External radiation therapy is often prescribed after breast-conserving therapy or mastectomy (once the area has a chance to heal) to kill any cancer cells that may still be in the breast, chest wall or underarm area. Research has shown that radiation to the remaining chest wall tissue reduces the chances of recurrence in that area (called "local recurrence") by 60-75% of whatever the initial risk would have been. These same trials also showed a 25-30% reduction of systemic metastases and even longer survival in those patients who received chest wall radiation.
For women undergoing breast conserving therapy, radiation therapy has been classically given to the entire breast over approximately 6 weeks, followed by a "boost" to the specific site of the primary cancer for approximately 2 more weeks, for a total of 8 weeks of radiation therapy.
Recent studies have suggested that perhaps only the site of the primary cancer needs to be treated, which is called partial breast radiation. Partial breast radiation can be given either from the outside, the way that classic radiation is delivered, or it can be given by inserting radioactive material into the cavity that is left after the primary breast cancer has been removed. The potential advantage of partial breast radiation is that less normal tissue is exposed to radiation. However, this approach is relatively new and it is not clear that it is as safe or as effective as classic radiation. Prospective randomized clinical trials comparing the two methods are now underway at U-M and elsewhere. Browse breast cancer clinical studies on the UMClinicalStudies.org.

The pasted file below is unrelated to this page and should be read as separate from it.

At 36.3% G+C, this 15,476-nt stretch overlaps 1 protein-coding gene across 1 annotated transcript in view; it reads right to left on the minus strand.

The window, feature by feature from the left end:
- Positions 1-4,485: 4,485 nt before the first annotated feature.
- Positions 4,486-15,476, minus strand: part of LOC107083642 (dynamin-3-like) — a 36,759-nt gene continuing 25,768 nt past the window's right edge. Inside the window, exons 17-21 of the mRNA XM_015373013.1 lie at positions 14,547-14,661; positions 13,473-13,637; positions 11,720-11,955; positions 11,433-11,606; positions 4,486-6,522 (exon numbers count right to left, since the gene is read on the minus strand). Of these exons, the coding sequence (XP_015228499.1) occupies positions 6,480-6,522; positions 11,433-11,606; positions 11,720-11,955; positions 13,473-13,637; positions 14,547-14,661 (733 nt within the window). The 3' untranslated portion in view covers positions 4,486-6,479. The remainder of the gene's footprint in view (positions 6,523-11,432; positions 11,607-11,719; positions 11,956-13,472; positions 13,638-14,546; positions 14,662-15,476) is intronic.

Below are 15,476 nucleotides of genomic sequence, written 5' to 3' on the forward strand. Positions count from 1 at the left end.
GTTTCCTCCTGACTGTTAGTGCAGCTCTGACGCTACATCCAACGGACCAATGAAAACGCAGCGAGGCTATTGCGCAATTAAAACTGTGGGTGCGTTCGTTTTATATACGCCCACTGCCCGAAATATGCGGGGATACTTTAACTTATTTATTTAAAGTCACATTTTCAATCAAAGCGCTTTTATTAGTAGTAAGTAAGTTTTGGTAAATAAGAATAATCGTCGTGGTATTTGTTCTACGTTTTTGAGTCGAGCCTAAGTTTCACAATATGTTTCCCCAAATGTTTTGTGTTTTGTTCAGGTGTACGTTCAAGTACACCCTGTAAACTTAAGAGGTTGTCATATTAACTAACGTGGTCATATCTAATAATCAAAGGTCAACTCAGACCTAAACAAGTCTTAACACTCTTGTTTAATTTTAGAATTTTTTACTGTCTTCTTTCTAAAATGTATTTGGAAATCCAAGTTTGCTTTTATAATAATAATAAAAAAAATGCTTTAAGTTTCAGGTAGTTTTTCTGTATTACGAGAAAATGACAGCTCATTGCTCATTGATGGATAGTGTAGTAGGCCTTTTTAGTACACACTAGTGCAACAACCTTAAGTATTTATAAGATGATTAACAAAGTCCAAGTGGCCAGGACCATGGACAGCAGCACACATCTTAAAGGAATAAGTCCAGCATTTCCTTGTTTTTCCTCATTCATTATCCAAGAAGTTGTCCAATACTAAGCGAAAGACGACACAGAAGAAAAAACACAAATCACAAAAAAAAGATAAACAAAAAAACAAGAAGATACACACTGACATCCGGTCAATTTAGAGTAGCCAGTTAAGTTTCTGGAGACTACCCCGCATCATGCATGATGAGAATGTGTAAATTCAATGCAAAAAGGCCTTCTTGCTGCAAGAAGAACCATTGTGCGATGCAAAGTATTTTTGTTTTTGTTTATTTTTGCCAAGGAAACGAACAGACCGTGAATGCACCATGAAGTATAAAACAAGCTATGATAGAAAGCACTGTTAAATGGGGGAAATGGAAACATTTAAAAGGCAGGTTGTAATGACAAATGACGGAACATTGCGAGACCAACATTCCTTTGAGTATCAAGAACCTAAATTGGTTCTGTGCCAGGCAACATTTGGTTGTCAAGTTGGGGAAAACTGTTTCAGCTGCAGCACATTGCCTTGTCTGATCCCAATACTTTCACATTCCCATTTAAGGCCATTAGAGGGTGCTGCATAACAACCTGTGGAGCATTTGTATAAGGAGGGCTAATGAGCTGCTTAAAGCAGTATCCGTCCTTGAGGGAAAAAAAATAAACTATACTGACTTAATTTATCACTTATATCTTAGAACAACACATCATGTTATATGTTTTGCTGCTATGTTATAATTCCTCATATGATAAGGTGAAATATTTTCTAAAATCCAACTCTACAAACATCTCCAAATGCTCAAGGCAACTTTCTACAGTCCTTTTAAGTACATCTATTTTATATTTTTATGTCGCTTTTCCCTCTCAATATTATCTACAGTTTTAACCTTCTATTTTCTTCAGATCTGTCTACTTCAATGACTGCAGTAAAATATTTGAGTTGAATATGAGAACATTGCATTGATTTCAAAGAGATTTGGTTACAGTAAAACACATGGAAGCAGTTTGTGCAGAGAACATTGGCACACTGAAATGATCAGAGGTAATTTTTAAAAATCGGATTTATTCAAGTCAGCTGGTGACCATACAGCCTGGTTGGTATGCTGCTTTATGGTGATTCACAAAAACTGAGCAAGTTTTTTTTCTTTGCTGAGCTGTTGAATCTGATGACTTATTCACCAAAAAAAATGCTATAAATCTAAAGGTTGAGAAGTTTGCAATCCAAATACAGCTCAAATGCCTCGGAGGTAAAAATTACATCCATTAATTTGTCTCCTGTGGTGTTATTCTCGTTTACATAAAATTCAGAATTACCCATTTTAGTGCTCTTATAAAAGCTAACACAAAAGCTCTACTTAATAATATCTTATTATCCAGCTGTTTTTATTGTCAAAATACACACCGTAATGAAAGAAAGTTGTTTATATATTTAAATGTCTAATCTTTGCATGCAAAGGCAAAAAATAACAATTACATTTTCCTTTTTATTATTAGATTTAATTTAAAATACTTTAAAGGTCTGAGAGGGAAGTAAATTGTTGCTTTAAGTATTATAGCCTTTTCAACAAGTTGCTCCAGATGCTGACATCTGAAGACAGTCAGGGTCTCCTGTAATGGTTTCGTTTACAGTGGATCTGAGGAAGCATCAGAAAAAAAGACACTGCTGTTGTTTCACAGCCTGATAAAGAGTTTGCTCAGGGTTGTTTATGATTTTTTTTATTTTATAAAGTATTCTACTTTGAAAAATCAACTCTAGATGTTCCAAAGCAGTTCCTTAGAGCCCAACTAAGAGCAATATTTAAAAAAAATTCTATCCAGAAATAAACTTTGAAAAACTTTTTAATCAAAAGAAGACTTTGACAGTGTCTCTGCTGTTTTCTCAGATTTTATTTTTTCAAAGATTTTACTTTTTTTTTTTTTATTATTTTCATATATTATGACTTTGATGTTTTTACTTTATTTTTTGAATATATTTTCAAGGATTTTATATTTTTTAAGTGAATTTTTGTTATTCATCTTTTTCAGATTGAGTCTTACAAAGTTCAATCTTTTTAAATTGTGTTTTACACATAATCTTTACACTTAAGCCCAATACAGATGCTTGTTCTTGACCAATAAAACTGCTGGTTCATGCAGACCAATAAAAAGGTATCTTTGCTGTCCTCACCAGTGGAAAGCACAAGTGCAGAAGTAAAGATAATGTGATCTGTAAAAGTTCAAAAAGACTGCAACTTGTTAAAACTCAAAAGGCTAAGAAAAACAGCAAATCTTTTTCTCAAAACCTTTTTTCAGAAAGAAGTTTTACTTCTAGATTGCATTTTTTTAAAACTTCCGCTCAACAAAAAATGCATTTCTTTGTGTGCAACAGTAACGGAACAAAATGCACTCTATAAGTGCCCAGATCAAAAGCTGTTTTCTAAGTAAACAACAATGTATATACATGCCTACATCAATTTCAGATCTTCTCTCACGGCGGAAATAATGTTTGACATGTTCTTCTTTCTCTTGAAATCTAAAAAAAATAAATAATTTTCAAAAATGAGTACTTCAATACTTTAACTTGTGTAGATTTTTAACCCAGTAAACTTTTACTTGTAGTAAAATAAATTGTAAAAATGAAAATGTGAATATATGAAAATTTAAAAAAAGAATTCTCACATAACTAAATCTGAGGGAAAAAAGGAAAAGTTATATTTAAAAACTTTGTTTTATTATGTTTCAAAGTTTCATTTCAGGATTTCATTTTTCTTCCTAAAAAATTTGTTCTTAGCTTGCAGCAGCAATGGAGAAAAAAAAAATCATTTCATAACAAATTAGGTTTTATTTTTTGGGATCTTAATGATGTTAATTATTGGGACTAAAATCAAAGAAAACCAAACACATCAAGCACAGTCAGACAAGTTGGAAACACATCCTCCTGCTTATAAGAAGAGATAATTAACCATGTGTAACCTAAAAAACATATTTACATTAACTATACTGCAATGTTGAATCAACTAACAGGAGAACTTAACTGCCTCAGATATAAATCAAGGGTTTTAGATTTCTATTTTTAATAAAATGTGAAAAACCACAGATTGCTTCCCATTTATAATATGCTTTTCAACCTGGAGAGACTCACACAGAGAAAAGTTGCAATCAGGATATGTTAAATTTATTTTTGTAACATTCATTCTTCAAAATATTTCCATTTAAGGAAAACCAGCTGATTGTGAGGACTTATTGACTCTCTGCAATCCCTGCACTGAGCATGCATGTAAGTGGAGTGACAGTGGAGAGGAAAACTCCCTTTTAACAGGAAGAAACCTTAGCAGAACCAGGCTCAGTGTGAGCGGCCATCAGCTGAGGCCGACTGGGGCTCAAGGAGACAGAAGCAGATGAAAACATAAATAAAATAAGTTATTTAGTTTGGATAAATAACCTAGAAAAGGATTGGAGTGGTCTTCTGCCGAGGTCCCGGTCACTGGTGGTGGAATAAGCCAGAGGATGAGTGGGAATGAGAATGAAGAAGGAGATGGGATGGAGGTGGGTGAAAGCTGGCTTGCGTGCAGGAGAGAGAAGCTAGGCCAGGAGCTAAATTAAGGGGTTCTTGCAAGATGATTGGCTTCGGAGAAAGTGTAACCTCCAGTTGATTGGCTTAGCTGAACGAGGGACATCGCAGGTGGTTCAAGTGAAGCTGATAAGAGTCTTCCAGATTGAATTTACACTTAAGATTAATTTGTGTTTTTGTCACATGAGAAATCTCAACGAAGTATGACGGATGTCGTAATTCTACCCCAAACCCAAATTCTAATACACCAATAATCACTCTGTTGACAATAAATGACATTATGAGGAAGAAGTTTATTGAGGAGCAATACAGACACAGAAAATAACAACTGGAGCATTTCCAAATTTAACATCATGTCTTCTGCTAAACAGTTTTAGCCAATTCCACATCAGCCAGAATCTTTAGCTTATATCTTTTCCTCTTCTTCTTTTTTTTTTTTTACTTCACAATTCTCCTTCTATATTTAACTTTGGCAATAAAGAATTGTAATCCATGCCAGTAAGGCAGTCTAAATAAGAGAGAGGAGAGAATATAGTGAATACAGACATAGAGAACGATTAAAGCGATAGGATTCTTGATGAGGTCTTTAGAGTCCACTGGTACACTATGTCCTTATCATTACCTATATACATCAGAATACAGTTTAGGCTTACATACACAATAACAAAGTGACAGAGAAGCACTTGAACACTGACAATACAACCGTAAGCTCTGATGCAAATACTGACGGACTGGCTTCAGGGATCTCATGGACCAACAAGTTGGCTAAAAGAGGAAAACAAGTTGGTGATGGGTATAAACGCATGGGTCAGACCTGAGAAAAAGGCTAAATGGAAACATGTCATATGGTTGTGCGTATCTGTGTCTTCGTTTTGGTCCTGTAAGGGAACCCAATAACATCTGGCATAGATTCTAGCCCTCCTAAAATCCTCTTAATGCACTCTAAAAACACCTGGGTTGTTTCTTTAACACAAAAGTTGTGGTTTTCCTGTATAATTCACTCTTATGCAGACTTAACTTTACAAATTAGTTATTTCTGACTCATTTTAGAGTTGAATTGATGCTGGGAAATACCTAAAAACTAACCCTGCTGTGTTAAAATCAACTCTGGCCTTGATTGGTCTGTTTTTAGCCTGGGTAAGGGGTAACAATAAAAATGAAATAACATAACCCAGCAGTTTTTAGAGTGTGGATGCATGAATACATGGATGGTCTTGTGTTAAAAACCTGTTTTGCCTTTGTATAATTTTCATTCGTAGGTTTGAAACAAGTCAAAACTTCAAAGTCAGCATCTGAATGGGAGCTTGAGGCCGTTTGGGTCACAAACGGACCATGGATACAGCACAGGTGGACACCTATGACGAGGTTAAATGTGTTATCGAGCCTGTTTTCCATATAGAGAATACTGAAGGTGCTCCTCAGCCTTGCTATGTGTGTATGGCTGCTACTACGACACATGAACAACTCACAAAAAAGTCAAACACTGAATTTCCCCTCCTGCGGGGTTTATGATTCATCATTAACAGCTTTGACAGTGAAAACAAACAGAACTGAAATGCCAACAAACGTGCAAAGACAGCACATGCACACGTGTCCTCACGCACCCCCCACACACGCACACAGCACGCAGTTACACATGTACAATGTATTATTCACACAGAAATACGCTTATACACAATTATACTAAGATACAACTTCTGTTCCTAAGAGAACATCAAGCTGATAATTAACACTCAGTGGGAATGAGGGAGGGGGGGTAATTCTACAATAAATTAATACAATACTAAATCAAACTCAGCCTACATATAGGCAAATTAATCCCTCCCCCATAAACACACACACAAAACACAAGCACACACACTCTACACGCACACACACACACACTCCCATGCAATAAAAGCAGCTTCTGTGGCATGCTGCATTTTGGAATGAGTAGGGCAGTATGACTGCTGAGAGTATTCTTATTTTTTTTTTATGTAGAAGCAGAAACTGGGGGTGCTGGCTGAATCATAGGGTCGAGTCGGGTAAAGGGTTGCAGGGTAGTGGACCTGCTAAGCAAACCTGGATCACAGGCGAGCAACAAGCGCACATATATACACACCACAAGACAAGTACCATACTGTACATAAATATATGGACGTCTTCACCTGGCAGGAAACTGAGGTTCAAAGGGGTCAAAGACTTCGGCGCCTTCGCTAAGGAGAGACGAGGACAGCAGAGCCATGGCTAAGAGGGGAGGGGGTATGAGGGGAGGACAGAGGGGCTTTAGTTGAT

Still have questions?
The nurses at Cancer AnswerLine™ have answers. Call 1-800-865-1125 and you'll get a personal response from one of our registered nurses, who have years of experience in caring for people with cancer.